Storm names for 2023/24 announced
by Kirsty McCabe, FRMetS
The storm names chosen for the 2023/24 season have been revealed – but will we get any further through the list than B this year, and why do we name storms in the first place?
Storms get named when they are deemed to have the potential to cause ‘medium’ or ‘high’ impacts, with wind the primary consideration. In addition to strong winds, impacts from rain and snow are also considered when it comes to naming storms. Naming storms helps to communicate the risks of severe weather – and it works.
In 2022, Storm Eunice was the strongest storm to impact England and Wales since February 2014, with a record gust speed of 122 mph. Met Office post-event surveys show that 99% of those within the red warning area for Storm Eunice were aware of the warning, and 91% of those took action to protect themselves, their property or business. The National Highways reported 21% less traffic on the roads in England on 18 February 2022 as people amended plans to stay safe.
First introduced by the Met Office, and Met Éireann (Ireland’s National Meteorological Service) in 2015, this is the ninth year of the Name our Storms campaign to help raise awareness of the potential impacts of severe weather by providing consistent, authoritative messaging. In 2019, the Royal Netherlands Meteorological Institute (KNMI), the Dutch national weather forecasting service, joined the collaboration.
The 2023/24 UK storm season runs from September 2023 through to the end of August 2024, with storms given a name when they are forecast to cause medium or high impacts in the UK, Ireland or the Netherlands. The first storm to be named this year will be Agnes, followed in alphabetical order by Babet then Ciarán. Just like the US National Hurricane Center naming conventions, there are no storms for Q, U, X, Y and Z. But for the first time, this year's list has broken with the traditional female/male ordering of names, to allow the inclusion of some of the more popular submitted names.
To avoid any confusion over naming, if a storm is the remnants of a tropical storm or hurricane that has moved across the Atlantic, the well-established method of referring to it as, for example, “ex-hurricane Kirsty” will continue. Similarly, if a storm is named by a different storm naming group (you can see the other groups in the image below) and impacts the British Isles, the given name will be used in communications, as occurred with Storms Otto (16 Feb) and Noa (12 April) in 2023.
So where do the names come from? Met Éireann’s submissions are inspired by famous scientists, including Jocelyn after the astrophysicist Dame Jocelyn Bell. Names from KNMI are often of Dutch origin and many were submitted by public visitors to the forecaster throughout the year.
This year the Met Office suggestions include names of people who work to protect the public in times of severe weather, as well as submissions from the public. Last year, we only got as far as the letter B, with two storms named in the 2022/23 season when Storms Antoni and Betty impacted the UK and Ireland in August.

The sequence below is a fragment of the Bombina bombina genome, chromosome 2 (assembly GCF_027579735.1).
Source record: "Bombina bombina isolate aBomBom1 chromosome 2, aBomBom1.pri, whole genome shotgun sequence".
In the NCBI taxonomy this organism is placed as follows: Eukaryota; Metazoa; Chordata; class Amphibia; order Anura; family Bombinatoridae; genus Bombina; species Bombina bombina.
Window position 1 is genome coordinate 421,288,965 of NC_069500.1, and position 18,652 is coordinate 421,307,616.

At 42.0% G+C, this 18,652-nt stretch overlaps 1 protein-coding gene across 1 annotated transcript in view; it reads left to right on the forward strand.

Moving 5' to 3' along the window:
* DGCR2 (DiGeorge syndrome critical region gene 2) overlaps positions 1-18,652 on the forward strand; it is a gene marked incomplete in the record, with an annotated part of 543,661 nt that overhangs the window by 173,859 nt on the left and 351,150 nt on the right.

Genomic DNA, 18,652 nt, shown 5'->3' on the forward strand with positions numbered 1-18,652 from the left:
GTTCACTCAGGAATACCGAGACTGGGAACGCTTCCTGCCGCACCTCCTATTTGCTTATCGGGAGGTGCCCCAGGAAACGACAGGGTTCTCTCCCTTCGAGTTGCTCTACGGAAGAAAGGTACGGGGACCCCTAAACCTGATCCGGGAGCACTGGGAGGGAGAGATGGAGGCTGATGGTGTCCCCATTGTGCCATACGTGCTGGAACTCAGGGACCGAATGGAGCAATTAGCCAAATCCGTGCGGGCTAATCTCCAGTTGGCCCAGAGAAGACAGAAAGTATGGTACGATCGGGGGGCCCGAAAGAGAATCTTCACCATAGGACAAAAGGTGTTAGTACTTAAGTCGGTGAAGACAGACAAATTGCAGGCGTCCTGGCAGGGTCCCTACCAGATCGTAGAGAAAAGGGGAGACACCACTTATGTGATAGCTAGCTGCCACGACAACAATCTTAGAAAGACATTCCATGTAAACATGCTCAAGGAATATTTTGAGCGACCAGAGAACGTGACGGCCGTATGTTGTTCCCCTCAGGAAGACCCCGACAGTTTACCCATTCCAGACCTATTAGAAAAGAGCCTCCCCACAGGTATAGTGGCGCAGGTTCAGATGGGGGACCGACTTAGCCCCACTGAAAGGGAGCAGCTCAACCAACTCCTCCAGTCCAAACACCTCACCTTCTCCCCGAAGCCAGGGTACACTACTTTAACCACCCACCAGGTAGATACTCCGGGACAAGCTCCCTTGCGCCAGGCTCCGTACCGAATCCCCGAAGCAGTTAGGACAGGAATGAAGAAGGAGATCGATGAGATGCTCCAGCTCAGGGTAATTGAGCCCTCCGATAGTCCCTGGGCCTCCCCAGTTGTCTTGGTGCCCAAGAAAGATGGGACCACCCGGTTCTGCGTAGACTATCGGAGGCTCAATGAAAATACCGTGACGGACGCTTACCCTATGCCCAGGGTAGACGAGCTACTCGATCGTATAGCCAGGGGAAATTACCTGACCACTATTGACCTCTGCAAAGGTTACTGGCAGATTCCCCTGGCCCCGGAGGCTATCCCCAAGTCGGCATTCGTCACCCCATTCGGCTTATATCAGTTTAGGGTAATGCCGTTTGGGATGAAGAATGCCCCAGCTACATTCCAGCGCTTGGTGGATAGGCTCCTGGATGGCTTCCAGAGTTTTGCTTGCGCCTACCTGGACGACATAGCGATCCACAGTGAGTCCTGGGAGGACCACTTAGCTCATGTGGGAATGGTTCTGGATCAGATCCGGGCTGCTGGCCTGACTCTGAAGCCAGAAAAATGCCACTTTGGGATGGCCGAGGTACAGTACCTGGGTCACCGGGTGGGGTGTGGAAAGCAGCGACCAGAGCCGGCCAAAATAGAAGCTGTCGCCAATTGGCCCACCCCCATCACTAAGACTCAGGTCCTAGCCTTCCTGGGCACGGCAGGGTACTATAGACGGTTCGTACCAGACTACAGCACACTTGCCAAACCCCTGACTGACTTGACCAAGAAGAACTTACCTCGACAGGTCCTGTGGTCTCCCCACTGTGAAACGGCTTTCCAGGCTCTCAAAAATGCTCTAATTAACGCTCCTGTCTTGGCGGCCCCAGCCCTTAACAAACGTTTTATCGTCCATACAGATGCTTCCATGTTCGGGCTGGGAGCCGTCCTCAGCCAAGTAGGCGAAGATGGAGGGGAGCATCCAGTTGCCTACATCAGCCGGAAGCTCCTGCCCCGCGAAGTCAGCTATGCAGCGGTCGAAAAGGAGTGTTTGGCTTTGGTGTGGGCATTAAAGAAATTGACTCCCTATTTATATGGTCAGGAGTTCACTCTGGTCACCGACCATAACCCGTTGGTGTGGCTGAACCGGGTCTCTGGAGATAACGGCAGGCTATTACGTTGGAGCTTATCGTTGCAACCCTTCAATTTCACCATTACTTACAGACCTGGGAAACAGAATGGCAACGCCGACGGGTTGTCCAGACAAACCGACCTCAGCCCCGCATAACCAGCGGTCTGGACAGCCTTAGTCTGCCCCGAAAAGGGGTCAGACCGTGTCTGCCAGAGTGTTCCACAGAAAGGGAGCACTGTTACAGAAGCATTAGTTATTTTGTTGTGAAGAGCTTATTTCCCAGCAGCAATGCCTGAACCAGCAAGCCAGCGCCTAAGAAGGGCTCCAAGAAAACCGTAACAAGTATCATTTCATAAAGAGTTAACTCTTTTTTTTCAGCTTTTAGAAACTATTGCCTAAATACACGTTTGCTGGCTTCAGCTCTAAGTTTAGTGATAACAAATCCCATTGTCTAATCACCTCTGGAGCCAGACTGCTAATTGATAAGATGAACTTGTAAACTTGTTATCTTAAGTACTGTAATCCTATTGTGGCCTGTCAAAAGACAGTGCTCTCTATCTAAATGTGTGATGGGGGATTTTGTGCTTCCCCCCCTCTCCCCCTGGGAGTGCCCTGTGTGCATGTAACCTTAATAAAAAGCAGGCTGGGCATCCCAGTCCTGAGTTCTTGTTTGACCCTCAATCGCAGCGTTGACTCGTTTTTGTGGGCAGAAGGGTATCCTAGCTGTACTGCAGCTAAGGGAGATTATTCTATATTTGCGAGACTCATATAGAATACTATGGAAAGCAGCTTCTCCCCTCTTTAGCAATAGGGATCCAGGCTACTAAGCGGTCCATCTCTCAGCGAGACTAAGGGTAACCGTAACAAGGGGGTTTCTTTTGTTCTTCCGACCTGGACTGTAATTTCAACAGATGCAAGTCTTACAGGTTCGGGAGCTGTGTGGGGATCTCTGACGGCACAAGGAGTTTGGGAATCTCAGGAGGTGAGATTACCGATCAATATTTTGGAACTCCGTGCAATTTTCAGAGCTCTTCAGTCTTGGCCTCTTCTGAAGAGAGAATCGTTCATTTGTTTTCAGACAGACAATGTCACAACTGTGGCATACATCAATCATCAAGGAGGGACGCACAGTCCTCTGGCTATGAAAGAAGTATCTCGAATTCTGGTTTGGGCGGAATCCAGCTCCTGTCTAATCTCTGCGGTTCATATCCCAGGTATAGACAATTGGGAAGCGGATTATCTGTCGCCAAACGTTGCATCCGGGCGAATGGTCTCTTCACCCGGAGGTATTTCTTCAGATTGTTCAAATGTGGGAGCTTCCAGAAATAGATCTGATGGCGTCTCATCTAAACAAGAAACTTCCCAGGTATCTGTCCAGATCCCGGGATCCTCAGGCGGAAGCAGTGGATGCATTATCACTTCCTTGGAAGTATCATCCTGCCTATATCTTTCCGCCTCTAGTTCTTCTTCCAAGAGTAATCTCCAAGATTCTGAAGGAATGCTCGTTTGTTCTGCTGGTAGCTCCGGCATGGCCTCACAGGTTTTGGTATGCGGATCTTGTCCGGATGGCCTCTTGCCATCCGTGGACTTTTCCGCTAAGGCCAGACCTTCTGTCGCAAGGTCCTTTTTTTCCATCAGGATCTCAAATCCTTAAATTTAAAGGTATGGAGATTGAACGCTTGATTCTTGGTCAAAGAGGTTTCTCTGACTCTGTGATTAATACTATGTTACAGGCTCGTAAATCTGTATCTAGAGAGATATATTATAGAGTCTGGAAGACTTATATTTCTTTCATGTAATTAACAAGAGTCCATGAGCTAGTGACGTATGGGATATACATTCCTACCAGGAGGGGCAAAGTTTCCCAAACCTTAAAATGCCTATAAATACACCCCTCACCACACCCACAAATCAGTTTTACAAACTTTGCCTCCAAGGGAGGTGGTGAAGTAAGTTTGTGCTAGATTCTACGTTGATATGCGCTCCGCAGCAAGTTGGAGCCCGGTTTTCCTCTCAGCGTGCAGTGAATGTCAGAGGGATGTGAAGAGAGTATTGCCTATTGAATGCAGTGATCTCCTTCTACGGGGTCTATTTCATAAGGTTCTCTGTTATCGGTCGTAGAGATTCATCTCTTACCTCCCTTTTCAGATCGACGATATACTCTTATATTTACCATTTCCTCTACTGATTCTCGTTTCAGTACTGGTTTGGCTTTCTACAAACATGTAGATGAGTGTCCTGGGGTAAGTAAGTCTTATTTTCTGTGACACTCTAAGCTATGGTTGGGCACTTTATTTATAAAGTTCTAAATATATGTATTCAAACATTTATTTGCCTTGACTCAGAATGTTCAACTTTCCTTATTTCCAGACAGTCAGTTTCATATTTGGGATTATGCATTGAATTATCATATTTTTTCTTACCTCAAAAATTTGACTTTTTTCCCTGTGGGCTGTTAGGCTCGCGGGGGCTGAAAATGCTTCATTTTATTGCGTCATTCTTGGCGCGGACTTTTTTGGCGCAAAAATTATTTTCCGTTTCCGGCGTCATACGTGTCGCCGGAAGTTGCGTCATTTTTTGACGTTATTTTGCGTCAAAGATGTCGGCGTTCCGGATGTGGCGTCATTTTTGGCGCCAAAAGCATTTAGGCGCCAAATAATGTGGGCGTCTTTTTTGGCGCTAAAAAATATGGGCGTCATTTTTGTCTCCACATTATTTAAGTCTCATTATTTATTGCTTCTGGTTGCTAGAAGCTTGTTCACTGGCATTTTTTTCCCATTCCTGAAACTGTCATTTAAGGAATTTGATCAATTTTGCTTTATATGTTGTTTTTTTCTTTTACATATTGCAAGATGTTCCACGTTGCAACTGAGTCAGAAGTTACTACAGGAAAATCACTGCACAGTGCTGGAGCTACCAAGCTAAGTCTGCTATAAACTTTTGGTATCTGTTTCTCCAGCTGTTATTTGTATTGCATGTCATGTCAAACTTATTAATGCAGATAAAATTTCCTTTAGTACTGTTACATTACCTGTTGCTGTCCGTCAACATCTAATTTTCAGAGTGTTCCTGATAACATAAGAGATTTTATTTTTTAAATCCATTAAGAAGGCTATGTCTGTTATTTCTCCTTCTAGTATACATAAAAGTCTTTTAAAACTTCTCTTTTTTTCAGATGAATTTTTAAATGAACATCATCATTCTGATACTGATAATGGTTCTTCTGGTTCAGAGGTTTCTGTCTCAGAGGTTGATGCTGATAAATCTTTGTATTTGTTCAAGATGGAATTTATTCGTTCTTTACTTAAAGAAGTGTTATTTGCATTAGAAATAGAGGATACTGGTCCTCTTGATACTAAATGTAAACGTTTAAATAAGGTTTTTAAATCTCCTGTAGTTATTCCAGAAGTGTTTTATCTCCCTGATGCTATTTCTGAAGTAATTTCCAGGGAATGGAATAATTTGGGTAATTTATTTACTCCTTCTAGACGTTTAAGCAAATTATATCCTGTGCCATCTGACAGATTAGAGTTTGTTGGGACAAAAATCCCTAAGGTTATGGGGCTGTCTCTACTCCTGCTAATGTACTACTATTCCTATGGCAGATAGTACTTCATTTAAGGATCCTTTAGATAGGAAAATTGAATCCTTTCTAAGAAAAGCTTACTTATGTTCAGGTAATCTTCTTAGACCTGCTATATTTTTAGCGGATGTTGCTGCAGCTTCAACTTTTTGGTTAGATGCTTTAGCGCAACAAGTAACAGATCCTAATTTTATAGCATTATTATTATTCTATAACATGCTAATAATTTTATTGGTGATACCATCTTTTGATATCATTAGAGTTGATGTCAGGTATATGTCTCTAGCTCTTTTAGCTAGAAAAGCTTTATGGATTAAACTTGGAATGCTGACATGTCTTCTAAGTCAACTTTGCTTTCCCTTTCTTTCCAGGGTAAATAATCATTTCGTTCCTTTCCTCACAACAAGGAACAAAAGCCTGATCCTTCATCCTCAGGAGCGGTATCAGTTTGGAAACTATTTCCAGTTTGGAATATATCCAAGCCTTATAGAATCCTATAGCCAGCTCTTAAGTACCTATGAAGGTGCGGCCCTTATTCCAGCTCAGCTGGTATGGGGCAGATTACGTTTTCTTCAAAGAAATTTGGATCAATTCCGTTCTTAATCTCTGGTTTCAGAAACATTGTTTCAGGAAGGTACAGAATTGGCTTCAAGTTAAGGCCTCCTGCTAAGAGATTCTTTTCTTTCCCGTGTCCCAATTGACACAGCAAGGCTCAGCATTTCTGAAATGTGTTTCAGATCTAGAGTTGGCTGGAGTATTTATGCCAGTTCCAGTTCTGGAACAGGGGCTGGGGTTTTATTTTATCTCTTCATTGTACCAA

So will Ciarán Fearon from the Department of Infrastructure in Northern Ireland, Debi Garft, who recently retired as Senior Policy Officer in the Scottish Government Flooding Team, Regina Simmons from Natural Resources Wales, or Stuart Sampson from the Environment Agency meet their monikers?
Let's hope not!
Meet Ciarán, Debi, Regina and Stuart
Senior Engineer, Rivers Directorate, Emergency Planning Unit,
Department for Infrastructure, Northern Ireland
Ciarán works closely with Met Office on a regular basis and especially during periods of severe weather ensuring relevant information is shared with colleagues in River’s operations, multi-agency response partners, and local community resilience groups. This information, which includes advice on river and lough levels, as well as any potential coastal impacts, allows for a coordinated preparation and response during these periods of severe weather.
He also liaises closely with the Flooding Incident Line, the public service for flood reporting, to ensure any flood calls are captured and dealt with appropriately allowing resources to be directed to those areas at risk.
Recently retired Senior Policy Officer in Scottish Government Flooding Team
Debi was involved in the development of extreme weather response in Scotland, including the formation of both the Scottish Flood Forum and the Scottish Flood Forecasting Service. At the Scottish Government she had policy responsibility to support communities take action to understand and address flood risk, including making buildings and communities more flood resilient.
She was also responsible for improving the science and raising awareness of the impacts of coastal erosion and flooding on communities.
Team Leader, Warning and Informing at Natural Resources Wales
Regina's team at the NRW depends on the Met Office data and forecasts to predict and warn of river and coastal flooding across Wales. They take the forecast and run it through models, taking field data like rainfall amounts, river levels and tide information, bringing it all together to issue warnings through our free Flood Warning Service (FWS) in advance of flooding.
The Warning and Informing Team then make decisions about when to issue flood warning and flood alerts during times of severe weather and when there is heightened flood risk.
Environment Agency’s Water Resources Security of Supply Manager
Stuart's role involves preparing and responding to severe weather, with a focus on droughts. He has been involved in managing droughts for 20 years at the Environment Agency. Outside of work he volunteers for work related to the other extreme, as a community resilience team leader to respond to flooding in his village.
Our improved understanding of the risks and forecasting of severe weather events, such as droughts, means that we can be better prepared and ready to respond.